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Decerbo Crash Confirms Head Restraints Needed in Drag Racing

DeCerbo_impactJim Downing, the president of HANS Performance Products, cited John Decerbo’s fiery collision into the wall at the Rockingham Dragway as proof that drag racers need to wear head restraints.

Decerbo, who was wearing a HANS Device, hit hard with the right front corner of his Camaro during Pro Nitrous competition at Dragpalooza last weekend. A successful Pro Mod racer before stepping up to a record-setting stint in Pro Nitrous, Decerbo emerged uninjured and was back working at his construction company in Canfield, Ohio on Monday morning.

Decerbo became the first Pro Nitrous driver to race in the 3-second range using an automatic transmission and has won the DoorWars at Norwalk in Pro Mod.

In December, Downing made a presentation to the IMIS Safety and Technical Conference citing the need for the use of Head Restraints by sportsman competitors, those drivers who race on weekends and then return to work on Monday. When it comes to drag racing, said Downing, too many competitors believe they’re unlikely to hit the wall head-on despite statistics that say otherwise.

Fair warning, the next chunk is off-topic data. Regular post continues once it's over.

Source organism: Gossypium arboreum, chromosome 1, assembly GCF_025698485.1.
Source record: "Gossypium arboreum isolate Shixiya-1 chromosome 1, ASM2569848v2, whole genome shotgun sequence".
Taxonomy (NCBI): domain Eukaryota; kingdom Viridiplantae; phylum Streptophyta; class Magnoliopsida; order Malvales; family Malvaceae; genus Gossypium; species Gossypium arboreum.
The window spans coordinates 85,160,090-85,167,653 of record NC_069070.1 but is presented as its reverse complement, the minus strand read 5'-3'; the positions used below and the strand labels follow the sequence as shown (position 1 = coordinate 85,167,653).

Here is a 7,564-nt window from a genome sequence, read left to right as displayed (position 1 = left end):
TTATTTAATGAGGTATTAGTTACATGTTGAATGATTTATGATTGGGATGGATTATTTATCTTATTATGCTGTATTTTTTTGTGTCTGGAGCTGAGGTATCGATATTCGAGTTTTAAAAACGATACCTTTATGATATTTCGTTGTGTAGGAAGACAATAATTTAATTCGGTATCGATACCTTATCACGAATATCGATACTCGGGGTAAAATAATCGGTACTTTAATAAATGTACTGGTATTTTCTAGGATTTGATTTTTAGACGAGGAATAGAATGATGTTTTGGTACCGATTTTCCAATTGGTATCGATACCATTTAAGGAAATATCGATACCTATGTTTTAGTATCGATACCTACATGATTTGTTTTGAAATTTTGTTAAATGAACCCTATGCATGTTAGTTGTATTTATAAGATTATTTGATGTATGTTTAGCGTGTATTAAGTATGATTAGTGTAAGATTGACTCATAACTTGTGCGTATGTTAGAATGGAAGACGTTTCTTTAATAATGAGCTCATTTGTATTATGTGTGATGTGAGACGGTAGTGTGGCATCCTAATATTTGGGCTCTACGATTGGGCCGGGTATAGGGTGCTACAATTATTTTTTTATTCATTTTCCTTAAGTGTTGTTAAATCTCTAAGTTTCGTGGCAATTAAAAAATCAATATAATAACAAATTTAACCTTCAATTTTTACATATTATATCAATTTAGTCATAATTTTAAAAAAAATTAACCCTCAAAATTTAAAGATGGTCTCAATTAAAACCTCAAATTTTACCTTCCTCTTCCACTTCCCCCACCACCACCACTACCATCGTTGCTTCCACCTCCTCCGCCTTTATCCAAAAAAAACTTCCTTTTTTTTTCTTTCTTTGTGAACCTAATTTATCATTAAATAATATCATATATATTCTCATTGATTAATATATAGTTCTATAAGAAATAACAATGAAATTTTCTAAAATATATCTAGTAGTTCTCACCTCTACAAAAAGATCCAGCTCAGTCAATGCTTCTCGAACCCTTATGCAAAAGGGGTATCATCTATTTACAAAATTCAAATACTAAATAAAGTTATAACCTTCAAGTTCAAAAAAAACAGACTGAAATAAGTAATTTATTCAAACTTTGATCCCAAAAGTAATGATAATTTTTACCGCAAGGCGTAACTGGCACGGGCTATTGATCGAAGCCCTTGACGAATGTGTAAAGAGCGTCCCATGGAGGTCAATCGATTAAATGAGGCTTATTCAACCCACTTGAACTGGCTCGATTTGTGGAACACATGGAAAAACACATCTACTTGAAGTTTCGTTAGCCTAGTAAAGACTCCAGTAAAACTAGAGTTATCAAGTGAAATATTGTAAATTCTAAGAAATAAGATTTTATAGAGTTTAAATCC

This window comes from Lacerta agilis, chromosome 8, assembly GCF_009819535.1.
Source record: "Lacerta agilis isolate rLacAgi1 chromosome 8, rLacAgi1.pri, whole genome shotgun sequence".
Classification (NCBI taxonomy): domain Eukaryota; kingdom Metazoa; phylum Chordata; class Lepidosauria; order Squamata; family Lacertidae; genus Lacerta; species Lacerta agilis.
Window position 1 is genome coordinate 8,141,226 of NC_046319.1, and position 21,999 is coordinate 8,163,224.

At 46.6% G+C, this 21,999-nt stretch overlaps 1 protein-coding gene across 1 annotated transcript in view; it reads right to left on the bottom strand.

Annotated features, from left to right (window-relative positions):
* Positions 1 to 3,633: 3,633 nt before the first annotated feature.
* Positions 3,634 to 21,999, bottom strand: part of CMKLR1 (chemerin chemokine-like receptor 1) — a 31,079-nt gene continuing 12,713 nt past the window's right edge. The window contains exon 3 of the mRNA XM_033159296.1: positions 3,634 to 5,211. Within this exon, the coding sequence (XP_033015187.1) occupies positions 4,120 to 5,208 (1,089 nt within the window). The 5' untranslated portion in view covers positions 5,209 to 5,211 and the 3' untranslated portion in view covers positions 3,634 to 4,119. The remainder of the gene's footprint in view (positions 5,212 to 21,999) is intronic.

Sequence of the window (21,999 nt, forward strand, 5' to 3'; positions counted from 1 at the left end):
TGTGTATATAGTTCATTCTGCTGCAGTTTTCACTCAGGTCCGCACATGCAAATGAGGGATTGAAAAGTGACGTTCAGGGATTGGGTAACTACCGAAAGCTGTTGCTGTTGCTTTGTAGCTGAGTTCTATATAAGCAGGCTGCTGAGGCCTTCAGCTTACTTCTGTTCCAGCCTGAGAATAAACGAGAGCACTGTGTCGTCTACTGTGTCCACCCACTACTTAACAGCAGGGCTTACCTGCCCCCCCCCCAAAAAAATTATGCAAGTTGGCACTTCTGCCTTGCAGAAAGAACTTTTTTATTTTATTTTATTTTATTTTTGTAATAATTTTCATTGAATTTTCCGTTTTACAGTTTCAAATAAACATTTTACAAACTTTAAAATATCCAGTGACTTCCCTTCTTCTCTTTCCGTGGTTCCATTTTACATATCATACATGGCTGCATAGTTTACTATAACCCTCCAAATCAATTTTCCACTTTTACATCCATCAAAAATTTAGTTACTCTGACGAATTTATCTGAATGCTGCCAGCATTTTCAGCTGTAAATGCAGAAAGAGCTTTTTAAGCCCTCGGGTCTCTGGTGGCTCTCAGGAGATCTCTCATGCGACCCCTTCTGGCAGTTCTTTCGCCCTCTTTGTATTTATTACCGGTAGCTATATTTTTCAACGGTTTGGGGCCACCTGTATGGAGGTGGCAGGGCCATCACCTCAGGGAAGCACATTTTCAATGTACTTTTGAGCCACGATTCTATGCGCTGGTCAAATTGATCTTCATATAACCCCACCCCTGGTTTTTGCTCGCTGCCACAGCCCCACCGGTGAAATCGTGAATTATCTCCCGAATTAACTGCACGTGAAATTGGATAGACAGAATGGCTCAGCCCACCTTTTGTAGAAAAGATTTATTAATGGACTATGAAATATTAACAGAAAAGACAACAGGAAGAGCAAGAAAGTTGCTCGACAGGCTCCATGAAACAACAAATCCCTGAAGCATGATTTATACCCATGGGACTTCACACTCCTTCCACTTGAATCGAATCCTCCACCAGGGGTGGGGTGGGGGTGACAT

“At our IMIS presentation we documented 10 deaths in drag racing that likely would have been prevented by the use of a Head Restraint,” said Downing. Downing’s presentation was based on the Charlotte Observer report “Death at the Track,” which documented an increase in race car driver deaths from crashes in the 10 years after Dale Earnhardt’s fatal accident at Daytona in 2001.

The increases were greatest in the sportsman ranks. Downing’s presentation included a sled test at CAPE in Indianapolis. Instrumented tests without any Head Restraint confirmed that head and neck injuries can occur with a Delta V as low as 42 mph. The Delta V is the measurement of a sudden deceleration in speed.

“What we really like to talk about are the success stories like John’s crash at Rockingham,” said Downing. “I’m a small business owner, too, and I still race in the SCCA on weekends. I know how important it is to be back in my office on Monday morning. The HANS Device not only saves lives and families, it prevents serious and debilitating injuries.”

Based on the Charlotte Observer report “Death at the Track,” the HPP study and the summary of preventable deaths and a chart are available at

(Photo by Ian Tocher; Click to enlarge)


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This story was originally published on March 15, 2013. Drag Illustrated

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